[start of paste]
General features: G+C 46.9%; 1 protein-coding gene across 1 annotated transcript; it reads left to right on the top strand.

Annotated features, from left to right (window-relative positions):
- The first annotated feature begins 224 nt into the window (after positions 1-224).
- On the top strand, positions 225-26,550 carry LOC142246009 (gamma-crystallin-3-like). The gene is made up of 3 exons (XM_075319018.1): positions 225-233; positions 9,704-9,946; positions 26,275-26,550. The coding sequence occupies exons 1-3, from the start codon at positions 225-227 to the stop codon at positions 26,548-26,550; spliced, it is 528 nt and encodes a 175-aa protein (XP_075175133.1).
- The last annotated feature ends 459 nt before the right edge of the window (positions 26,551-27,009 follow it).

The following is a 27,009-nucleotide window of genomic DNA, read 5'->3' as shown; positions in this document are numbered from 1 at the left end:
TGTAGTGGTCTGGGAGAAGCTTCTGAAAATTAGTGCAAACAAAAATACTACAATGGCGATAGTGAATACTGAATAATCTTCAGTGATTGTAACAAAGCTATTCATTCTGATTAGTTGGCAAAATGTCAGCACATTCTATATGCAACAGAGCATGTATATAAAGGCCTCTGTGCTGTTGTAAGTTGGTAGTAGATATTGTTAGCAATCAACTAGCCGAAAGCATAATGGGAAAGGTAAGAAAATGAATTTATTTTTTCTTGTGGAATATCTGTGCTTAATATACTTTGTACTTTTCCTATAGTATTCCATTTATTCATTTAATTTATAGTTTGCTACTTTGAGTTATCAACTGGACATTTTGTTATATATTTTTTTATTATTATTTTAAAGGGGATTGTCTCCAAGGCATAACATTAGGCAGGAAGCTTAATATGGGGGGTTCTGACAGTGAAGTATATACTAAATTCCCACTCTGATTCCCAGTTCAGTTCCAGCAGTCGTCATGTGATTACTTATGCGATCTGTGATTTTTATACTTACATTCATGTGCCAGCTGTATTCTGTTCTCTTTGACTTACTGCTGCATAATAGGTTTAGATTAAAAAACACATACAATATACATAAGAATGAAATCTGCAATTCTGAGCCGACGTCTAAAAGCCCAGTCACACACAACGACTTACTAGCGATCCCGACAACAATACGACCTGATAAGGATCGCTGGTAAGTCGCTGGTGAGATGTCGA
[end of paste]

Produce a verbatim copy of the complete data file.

General features: G+C 46.9%; 1 protein-coding gene across 1 annotated transcript; it reads left to right on the top strand.

Annotated features, from left to right (window-relative positions):
- The first annotated feature begins 224 nt into the window (after positions 1-224).
- On the top strand, positions 225-26,550 carry LOC142246009 (gamma-crystallin-3-like). The gene is made up of 3 exons (XM_075319018.1): positions 225-233; positions 9,704-9,946; positions 26,275-26,550. The coding sequence occupies exons 1-3, from the start codon at positions 225-227 to the stop codon at positions 26,548-26,550; spliced, it is 528 nt and encodes a 175-aa protein (XP_075175133.1).
- The last annotated feature ends 459 nt before the right edge of the window (positions 26,551-27,009 follow it).

The following is a 27,009-nucleotide window of genomic DNA, read 5'->3' as shown; positions in this document are numbered from 1 at the left end:
TGTAGTGGTCTGGGAGAAGCTTCTGAAAATTAGTGCAAACAAAAATACTACAATGGCGATAGTGAATACTGAATAATCTTCAGTGATTGTAACAAAGCTATTCATTCTGATTAGTTGGCAAAATGTCAGCACATTCTATATGCAACAGAGCATGTATATAAAGGCCTCTGTGCTGTTGTAAGTTGGTAGTAGATATTGTTAGCAATCAACTAGCCGAAAGCATAATGGGAAAGGTAAGAAAATGAATTTATTTTTTCTTGTGGAATATCTGTGCTTAATATACTTTGTACTTTTCCTATAGTATTCCATTTATTCATTTAATTTATAGTTTGCTACTTTGAGTTATCAACTGGACATTTTGTTATATATTTTTTTATTATTATTTTAAAGGGGATTGTCTCCAAGGCATAACATTAGGCAGGAAGCTTAATATGGGGGGTTCTGACAGTGAAGTATATACTAAATTCCCACTCTGATTCCCAGTTCAGTTCCAGCAGTCGTCATGTGATTACTTATGCGATCTGTGATTTTTATACTTACATTCATGTGCCAGCTGTATTCTGTTCTCTTTGACTTACTGCTGCATAATAGGTTTAGATTAAAAAACACATACAATATACATAAGAATGAAATCTGCAATTCTGAGCCGACGTCTAAAAGCCCAGTCACACACAACGACTTACTAGCGATCCCGACAACAATACGACCTGATAAGGATCGCTGGTAAGTCGCTGGTGAGATGTCGA